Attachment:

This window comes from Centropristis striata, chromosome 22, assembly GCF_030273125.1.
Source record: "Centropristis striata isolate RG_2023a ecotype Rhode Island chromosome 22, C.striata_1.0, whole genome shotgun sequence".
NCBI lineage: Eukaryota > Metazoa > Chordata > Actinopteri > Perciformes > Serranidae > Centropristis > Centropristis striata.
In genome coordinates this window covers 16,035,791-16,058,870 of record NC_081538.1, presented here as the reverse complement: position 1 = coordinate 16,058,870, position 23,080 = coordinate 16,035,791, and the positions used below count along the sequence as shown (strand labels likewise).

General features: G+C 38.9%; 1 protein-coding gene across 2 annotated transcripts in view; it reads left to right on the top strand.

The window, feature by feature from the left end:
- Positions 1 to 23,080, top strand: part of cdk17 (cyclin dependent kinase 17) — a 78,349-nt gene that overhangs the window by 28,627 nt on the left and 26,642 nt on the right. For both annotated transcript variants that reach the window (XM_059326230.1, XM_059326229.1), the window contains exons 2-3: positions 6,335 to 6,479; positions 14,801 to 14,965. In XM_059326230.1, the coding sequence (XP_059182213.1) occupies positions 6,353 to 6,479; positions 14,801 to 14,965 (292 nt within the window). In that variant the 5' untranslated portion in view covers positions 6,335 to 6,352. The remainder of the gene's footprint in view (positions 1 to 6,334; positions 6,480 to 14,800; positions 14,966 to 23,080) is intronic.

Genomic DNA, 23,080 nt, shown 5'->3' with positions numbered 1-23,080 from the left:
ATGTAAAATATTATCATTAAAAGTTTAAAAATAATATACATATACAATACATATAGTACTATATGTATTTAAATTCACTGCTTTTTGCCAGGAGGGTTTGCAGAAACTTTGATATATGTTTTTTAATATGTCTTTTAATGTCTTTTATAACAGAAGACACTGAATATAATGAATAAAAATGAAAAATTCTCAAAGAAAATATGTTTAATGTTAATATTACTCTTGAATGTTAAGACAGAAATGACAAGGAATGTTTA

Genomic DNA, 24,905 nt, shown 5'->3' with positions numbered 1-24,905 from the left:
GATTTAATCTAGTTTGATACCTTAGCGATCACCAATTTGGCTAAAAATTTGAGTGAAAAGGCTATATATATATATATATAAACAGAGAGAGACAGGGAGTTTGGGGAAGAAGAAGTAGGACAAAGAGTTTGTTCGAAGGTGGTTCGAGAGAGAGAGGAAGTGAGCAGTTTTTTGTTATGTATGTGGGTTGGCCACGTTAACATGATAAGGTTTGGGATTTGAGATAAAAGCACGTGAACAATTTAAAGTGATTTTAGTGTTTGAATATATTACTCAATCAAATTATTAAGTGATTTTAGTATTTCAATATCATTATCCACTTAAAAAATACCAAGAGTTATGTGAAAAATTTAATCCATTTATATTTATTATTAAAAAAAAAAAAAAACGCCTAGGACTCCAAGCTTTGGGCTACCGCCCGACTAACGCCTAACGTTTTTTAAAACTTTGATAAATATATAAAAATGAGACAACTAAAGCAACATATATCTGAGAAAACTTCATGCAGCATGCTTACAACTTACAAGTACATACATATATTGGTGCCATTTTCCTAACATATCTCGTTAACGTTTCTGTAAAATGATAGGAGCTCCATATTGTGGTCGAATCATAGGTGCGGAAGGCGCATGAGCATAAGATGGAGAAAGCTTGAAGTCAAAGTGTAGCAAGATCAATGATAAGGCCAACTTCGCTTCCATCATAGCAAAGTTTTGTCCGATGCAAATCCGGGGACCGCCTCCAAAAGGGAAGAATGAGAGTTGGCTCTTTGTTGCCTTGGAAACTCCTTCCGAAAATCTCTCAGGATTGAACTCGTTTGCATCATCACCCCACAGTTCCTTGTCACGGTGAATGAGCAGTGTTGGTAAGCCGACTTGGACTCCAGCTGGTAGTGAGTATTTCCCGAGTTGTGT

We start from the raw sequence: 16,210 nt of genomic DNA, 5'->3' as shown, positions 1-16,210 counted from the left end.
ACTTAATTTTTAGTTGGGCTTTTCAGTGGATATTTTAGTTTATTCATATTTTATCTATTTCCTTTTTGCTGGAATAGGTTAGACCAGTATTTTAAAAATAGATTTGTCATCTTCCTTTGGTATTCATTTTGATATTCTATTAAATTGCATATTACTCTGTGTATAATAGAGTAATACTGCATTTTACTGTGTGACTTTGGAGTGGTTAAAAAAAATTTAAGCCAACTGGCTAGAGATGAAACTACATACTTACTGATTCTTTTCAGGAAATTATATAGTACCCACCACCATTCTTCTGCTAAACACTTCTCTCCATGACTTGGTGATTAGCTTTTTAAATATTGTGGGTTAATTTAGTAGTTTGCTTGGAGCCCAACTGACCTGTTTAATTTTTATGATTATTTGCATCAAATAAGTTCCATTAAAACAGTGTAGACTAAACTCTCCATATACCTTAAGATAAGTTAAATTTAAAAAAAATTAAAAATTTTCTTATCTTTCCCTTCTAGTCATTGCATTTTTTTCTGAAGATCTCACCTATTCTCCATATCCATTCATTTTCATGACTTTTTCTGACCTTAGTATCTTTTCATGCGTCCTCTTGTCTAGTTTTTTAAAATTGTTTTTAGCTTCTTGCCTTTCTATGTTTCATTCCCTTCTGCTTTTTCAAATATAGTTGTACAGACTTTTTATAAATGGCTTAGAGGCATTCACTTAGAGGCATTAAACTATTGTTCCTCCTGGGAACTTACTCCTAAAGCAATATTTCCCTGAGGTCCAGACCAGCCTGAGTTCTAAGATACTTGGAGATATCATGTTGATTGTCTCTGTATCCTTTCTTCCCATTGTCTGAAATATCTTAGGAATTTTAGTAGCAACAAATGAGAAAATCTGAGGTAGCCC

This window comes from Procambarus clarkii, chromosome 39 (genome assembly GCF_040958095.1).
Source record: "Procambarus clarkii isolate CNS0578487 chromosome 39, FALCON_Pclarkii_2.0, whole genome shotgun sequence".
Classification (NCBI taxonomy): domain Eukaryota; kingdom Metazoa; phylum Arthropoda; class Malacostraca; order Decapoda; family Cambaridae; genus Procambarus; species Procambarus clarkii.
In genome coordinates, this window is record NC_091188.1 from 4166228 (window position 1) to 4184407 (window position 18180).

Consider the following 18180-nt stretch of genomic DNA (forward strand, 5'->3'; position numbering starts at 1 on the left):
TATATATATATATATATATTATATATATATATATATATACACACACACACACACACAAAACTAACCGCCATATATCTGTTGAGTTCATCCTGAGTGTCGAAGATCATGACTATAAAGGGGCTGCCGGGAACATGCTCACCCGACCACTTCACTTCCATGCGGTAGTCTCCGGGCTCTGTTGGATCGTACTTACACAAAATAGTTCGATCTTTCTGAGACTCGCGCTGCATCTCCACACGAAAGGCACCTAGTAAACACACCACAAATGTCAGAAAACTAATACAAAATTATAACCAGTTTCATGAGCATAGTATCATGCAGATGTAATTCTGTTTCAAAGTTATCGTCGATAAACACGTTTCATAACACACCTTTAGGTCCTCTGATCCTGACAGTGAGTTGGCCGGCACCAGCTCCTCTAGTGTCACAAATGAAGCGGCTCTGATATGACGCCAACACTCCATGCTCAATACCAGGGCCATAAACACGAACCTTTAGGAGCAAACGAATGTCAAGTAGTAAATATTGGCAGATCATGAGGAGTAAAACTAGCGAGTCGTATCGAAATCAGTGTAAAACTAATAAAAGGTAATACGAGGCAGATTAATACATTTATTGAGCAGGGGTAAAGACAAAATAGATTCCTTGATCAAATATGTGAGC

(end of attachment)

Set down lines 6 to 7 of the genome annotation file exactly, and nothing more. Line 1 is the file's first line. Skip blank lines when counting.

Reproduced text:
The window, feature by feature from the left end:
- Positions 1 to 23,080, top strand: part of cdk17 (cyclin dependent kinase 17) — a 78,349-nt gene that overhangs the window by 28,627 nt on the left and 26,642 nt on the right. For both annotated transcript variants that reach the window (XM_059326230.1, XM_059326229.1), the window contains exons 2-3: positions 6,335 to 6,479; positions 14,801 to 14,965. In XM_059326230.1, the coding sequence (XP_059182213.1) occupies positions 6,353 to 6,479; positions 14,801 to 14,965 (292 nt within the window). In that variant the 5' untranslated portion in view covers positions 6,335 to 6,352. The remainder of the gene's footprint in view (positions 1 to 6,334; positions 6,480 to 14,800; positions 14,966 to 23,080) is intronic.